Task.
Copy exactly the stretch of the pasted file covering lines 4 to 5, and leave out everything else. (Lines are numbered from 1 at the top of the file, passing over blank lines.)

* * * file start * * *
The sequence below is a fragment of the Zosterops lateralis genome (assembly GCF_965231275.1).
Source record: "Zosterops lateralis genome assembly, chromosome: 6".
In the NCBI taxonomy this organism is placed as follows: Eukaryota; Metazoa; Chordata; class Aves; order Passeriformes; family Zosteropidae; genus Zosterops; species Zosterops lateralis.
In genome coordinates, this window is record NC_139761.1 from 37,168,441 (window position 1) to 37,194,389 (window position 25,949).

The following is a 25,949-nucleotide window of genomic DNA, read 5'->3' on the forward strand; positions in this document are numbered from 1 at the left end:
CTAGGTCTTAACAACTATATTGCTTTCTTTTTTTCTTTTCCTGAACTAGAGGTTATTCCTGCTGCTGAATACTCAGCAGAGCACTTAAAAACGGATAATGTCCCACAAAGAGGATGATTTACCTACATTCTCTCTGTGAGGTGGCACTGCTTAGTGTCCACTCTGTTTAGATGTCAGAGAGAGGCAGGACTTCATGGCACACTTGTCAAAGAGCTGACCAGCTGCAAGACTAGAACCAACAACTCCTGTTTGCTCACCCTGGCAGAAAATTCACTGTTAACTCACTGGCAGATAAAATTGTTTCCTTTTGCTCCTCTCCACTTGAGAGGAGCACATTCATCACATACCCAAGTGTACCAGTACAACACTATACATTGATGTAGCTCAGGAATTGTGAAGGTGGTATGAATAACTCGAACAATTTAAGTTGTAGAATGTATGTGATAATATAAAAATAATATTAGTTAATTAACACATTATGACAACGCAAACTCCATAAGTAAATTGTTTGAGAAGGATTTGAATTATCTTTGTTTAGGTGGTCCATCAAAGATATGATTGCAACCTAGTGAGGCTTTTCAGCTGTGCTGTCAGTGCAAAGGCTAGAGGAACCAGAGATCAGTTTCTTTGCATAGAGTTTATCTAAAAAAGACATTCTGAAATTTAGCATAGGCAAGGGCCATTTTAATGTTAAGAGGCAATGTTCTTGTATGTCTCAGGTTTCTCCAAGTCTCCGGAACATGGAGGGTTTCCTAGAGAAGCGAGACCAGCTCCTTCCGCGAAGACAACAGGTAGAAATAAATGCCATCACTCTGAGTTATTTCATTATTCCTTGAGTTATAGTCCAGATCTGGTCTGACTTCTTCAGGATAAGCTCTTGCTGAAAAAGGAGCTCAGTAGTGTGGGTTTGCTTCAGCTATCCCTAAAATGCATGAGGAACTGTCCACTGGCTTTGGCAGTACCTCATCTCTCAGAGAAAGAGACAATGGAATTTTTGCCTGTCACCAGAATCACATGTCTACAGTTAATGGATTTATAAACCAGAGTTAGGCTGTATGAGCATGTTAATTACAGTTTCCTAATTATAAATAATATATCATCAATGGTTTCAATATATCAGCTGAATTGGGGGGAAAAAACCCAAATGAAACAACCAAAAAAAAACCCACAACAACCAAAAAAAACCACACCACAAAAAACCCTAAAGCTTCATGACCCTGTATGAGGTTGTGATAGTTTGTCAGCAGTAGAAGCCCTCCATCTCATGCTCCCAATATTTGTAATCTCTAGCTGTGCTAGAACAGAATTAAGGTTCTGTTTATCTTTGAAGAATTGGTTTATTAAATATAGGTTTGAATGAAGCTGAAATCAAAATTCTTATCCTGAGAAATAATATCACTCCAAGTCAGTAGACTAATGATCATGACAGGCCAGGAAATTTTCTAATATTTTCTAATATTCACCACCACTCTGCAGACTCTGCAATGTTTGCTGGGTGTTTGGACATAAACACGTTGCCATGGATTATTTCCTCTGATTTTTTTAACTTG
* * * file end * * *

In genome coordinates, this window is record NC_139761.1 from 37,168,441 (window position 1) to 37,194,389 (window position 25,949).

The following is a 25,949-nucleotide window of genomic DNA, read 5'->3' on the forward strand; positions in this document are numbered from 1 at the left end: